I apologize for the lack of activity on my blog over the last couple weeks, but have no fear dear readers, I am still as excited as ever about gorging myself on food and writing about it afterward. In fact I have several blog entries in the works right now. But some have been postponed temporarily until I can get all the right photos (I can be very picky about that sort of thing), while others are just waiting half-written for the time when I can sit in front of the computer long enough to finish them off.

Which close-up looks tastier, I can't pick

Today's entry is a sneak peek at the culinary dish that will be covering several pages of this blog later this month when I go on a short trip down to Shikoku. I am of course talking about udon (うどん 饂飩), a thick white noodle made of wheat that is all the rage in Japan, but nowhere more so than the rural island of Shikoku. Situated in the inland sea of Japan about 50km west of Osaka, Shikoku is the smallest and least populated of Japan's four main islands. As far as I can tell the place is only famous for two things: 1) a 1,200-1,400km long religious pilgrimage of 88 temples that circle the perimeter of the island, and 2) udon noodles. Both the noodles and the religious pilgrimage have their roots in China, and by some accounts the same monk is responsible for bringing back to Japan knowledge of both the Buddha and the noodle.

I'm really excited to go down to Shikoku in two weeks. Thanks to some online research and the wonderful advice of friends and students, I've already picked out a half-dozen udon restaurants to visit, all of them hidden away in the hills and rice fields of Kagawa prefecture in Shikoku. To warm up for this noodle pilgrimage, last night I went to one of my favorite udon shops in Osaka: Umeda Hagakure.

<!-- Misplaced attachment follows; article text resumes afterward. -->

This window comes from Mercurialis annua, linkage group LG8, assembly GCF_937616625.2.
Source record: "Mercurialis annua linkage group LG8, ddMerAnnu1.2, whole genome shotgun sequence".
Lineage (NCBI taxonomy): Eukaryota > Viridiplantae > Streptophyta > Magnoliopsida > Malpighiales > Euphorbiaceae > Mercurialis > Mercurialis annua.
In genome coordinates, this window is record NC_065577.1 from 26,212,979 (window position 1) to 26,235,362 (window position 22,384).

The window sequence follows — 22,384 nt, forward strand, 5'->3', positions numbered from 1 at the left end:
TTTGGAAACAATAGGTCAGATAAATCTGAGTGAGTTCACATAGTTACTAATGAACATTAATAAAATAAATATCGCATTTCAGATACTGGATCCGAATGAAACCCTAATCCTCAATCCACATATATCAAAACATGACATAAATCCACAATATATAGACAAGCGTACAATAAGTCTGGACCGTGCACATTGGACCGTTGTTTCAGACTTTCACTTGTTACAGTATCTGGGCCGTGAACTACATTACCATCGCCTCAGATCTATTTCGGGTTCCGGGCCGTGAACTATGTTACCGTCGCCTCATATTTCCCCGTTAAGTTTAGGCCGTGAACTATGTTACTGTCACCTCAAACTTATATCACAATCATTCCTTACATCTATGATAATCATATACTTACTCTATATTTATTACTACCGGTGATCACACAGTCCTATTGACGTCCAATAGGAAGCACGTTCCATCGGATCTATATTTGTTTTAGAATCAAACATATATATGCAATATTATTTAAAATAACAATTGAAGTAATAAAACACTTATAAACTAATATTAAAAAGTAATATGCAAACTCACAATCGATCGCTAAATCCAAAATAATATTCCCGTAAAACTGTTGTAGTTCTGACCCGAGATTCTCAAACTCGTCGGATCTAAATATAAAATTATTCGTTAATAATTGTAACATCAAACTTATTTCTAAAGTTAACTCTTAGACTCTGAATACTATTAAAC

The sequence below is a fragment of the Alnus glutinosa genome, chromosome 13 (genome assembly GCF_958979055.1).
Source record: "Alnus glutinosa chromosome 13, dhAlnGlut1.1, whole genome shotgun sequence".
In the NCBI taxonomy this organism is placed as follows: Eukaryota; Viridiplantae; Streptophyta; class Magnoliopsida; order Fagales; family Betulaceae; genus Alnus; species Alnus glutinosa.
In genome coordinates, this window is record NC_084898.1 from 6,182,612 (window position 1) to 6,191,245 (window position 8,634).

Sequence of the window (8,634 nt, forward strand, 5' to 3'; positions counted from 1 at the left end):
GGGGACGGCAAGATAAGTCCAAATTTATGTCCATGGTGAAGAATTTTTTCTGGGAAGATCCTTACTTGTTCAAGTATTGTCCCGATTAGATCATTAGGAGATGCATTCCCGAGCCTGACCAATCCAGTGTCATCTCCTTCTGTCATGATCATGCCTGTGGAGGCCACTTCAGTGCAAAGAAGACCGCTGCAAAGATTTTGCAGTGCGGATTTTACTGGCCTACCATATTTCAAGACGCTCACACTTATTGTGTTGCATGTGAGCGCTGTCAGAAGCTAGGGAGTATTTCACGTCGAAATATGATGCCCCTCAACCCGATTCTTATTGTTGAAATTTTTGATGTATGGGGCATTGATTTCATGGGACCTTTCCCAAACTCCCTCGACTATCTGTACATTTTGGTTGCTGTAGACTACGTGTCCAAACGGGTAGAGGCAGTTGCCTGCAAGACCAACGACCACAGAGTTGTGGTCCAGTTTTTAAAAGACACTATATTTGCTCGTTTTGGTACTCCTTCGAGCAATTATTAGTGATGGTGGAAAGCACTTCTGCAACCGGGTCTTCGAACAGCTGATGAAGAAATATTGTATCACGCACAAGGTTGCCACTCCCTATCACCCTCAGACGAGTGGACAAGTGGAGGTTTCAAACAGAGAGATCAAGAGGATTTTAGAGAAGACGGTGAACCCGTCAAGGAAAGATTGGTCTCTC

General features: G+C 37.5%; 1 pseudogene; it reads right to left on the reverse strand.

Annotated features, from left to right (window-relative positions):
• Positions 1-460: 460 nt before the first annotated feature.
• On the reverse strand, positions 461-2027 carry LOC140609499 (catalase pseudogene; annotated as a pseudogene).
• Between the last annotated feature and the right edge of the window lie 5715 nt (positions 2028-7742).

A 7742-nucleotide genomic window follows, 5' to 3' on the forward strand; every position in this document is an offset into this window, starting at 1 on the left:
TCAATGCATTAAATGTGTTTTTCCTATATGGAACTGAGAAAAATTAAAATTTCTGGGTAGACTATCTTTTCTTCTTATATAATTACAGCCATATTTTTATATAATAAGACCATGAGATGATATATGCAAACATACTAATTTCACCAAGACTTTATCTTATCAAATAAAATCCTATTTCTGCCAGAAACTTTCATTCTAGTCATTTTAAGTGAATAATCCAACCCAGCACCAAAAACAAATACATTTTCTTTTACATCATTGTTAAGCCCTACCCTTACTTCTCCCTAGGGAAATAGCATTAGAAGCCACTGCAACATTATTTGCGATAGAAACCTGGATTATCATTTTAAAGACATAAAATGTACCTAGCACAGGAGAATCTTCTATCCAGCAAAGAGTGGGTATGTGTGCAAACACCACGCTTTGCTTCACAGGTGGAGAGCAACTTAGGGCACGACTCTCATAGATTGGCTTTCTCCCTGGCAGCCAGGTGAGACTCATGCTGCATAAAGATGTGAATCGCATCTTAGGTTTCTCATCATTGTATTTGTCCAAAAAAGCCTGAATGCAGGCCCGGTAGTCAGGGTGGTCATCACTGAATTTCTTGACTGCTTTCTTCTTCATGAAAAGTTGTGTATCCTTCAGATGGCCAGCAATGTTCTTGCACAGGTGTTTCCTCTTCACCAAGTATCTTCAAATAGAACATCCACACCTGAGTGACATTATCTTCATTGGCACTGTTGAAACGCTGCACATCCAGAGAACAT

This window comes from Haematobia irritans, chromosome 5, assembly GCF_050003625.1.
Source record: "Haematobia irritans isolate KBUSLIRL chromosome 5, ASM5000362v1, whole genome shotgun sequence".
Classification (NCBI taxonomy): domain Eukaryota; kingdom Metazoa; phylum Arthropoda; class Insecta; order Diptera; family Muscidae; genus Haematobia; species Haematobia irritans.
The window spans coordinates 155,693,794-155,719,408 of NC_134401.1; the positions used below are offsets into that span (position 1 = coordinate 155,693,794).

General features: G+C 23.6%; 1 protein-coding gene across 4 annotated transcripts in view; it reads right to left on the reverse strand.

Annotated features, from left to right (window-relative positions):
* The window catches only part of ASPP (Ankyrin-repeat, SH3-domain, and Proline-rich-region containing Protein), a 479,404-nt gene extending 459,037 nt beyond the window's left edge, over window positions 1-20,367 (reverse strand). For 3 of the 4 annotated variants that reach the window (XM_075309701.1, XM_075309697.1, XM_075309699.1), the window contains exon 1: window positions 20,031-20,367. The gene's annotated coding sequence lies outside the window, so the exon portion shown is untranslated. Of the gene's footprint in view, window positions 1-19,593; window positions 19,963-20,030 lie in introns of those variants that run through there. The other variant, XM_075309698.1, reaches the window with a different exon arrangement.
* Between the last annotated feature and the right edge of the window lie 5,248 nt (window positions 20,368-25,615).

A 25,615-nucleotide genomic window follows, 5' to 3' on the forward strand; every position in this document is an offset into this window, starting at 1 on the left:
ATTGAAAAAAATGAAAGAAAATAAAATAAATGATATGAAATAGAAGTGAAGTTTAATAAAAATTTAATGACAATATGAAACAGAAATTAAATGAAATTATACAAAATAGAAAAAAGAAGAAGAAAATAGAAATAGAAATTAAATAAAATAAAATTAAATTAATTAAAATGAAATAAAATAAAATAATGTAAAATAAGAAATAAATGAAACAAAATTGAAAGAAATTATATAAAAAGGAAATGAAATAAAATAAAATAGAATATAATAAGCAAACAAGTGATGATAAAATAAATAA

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Umeda Hagakure
Osaka Eki-mae Building No.3, B2 #20
Kita-ku Umeda 1-1
Osaka City, 530-0001
Phone: 06-6341-1409
大阪市北区梅田1-1 大阪駅前第三ビルB2-20号

Hidden in B2

Hagakure is hidden away deep within the labyrinthine system of tunnels that connect all the major train stations in Umeda (Osaka is so vast it has two downtowns, Umeda to the north and Namba to the south). Finding this restaurant among all the hundreds of other restaurants and shops that fill Umeda underground can be an adventure all on its own, but if you are easily disoriented simply go above ground where the Umeda Station buildings are easier to locate. Hagakure is in the second basement floor of Umeda Eki-mae Building No. 3.

While the underground shops nearer the stations are respectable enough, Hagakure is in the part of the underground that lies roughly halfway between Umeda station and Yodoyabashi station. Here, where the foot traffic is less, the shops become slightly more curious, and significantly more lowbrow. As you wander past the discount ticket shops and smoky cafes, the vinyl record shops and combined anime/porno video shops that still stock pink films in VHS, you get an idea that this place has probably seen better days. Over half the shops in this area seem permanently shuttered.